West Virginia deems Hoblitzell a History Hero
CHARLESTON — A Wood County man has been named a 2021 History Hero by the West Virginia Division of Culture and History.
Paul C. Hoblitzell III was nominated by the Wood County Historical and Preservation Society for his work on preservation of history in Wood and surrounding counties. He is a long standing member of the society.
Because of the pandemic, the Division of Culture and History will hold an online ceremony on March 1, History Day, on the Archives and History’s YouTube Channel at https://www.youtube.com/userwvarchivesandhistory.
Hoblitzell’s efforts before and after 1989 have increased public interest, historical tourism and preservation efforts of oil, gas and industrial historical matters in Wood and Wirt counties, the state of West Virginia and beyond.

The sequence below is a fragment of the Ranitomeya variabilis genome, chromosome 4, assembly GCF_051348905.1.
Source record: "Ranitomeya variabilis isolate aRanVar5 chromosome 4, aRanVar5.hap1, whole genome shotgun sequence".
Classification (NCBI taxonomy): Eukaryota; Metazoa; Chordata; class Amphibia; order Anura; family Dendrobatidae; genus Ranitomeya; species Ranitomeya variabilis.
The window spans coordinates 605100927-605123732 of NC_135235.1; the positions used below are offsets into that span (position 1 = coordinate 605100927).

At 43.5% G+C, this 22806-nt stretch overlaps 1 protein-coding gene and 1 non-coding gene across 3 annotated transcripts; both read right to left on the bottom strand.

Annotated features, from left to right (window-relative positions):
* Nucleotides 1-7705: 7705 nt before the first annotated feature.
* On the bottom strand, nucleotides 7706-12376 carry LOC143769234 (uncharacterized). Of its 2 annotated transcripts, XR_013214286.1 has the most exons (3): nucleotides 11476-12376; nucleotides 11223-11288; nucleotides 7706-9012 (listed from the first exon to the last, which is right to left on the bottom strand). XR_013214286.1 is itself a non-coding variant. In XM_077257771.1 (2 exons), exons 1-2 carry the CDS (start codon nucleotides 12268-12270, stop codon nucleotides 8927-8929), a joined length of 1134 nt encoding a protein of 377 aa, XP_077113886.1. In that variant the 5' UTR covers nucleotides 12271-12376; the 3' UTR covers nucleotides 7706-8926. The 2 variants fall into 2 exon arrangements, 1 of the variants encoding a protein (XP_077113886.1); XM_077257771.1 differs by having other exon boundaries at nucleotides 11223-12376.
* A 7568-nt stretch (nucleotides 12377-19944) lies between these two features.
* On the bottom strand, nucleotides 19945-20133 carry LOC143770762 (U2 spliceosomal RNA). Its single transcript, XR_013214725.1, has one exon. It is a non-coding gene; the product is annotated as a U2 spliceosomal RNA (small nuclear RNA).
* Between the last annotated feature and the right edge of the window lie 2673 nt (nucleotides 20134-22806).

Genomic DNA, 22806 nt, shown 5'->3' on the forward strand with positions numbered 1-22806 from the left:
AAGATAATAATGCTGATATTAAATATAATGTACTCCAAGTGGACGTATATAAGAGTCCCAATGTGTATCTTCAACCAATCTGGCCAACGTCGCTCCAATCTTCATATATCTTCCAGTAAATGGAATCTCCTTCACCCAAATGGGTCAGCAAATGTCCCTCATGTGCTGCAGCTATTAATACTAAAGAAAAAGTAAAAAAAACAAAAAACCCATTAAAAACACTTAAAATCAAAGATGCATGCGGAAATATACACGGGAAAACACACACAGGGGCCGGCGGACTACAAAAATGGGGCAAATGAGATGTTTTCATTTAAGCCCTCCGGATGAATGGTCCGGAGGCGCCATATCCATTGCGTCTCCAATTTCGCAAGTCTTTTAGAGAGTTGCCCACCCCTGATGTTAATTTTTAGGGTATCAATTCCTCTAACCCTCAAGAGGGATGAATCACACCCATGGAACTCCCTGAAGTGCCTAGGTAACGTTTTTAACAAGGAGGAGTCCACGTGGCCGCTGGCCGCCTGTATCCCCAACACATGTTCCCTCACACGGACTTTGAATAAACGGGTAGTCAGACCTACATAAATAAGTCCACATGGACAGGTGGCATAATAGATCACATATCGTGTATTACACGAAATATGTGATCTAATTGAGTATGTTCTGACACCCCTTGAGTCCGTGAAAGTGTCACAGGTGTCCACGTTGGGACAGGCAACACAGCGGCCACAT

After discussion of a museum commemorating the history of oil and gas development in West Virginia, Hoblitzell and the late Dave McKain, with their knowledge and collections, on Sept. 8, 1989, created the Oil, Gas and Industrial Historical Association. Shortly thereafter the W.H. Smith hardware building on Third Street in Parkersburg became available and was purchased by the association for the Oil and Gas Museum.
He continues to serve as president of the non-profit association. The mission statement of the association, which also owns the Oil and Gas Museum, the Burning Springs Museum in Wirt County and Henderson Hall in Boaz, is “To honor and celebrate the rich history of West Virginia and the Mid-Ohio Valley oil and gas regions.”